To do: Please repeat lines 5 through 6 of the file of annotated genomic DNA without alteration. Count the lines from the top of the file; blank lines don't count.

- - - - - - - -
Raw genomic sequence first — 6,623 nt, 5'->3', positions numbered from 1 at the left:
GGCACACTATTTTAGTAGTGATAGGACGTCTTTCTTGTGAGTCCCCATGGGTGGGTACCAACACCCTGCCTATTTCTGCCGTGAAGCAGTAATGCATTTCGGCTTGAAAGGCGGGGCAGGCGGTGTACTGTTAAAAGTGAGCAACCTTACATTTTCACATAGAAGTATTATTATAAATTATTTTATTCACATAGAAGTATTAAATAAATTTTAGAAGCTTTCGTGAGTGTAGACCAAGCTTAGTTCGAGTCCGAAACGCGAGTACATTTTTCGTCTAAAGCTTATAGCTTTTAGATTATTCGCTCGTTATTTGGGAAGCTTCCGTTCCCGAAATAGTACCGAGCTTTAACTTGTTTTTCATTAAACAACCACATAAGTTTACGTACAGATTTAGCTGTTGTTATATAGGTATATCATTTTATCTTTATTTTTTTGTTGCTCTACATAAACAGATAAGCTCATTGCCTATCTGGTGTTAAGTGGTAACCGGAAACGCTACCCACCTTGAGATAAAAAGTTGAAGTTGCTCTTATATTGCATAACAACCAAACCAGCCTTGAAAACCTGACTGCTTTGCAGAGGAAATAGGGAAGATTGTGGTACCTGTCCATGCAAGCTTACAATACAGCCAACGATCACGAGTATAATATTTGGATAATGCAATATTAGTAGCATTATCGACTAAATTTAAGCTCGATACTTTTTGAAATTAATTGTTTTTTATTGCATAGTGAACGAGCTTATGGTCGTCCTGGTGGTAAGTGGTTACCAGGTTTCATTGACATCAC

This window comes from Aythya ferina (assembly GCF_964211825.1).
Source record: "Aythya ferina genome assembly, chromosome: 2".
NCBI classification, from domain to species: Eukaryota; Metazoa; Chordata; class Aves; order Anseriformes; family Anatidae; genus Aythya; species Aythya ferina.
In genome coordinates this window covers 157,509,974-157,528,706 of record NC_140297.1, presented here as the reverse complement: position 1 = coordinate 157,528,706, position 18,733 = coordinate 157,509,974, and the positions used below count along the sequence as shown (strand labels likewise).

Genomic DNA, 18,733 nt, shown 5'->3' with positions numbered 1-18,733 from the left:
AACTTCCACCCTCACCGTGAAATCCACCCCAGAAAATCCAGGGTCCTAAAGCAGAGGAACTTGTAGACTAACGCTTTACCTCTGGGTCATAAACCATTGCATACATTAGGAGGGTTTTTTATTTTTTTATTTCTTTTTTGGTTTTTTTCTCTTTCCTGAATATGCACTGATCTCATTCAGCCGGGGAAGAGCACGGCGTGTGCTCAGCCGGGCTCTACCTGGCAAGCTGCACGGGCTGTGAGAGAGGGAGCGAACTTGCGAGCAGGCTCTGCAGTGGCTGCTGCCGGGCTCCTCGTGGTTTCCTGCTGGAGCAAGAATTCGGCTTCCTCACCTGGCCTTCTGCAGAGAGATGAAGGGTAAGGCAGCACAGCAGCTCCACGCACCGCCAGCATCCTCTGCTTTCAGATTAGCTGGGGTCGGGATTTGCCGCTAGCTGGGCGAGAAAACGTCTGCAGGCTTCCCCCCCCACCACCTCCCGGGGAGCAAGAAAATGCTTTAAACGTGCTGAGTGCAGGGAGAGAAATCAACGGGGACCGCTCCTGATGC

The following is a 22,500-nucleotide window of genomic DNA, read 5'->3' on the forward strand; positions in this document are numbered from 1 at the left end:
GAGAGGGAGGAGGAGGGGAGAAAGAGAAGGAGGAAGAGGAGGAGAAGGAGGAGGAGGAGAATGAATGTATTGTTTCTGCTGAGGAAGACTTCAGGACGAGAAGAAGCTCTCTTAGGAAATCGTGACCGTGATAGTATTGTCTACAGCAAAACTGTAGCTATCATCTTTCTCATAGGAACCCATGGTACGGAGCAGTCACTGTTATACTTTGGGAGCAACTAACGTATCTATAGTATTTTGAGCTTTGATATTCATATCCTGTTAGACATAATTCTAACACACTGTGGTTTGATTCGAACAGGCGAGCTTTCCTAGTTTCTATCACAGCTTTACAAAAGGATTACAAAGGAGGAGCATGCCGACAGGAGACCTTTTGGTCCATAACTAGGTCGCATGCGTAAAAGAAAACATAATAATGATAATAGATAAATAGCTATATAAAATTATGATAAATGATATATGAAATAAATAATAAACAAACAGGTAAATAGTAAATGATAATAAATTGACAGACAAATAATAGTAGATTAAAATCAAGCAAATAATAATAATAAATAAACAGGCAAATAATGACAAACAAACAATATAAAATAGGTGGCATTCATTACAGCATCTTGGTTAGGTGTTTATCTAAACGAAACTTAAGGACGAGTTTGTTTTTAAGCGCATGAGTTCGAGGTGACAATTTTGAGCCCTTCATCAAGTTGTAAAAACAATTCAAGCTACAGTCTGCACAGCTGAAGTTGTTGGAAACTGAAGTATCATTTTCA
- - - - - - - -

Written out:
NCBI classification, from domain to species: Eukaryota; Metazoa; Chordata; class Aves; order Anseriformes; family Anatidae; genus Aythya; species Aythya ferina.
In genome coordinates this window covers 157,509,974-157,528,706 of record NC_140297.1, presented here as the reverse complement: position 1 = coordinate 157,528,706, position 18,733 = coordinate 157,509,974, and the positions used below count along the sequence as shown (strand labels likewise).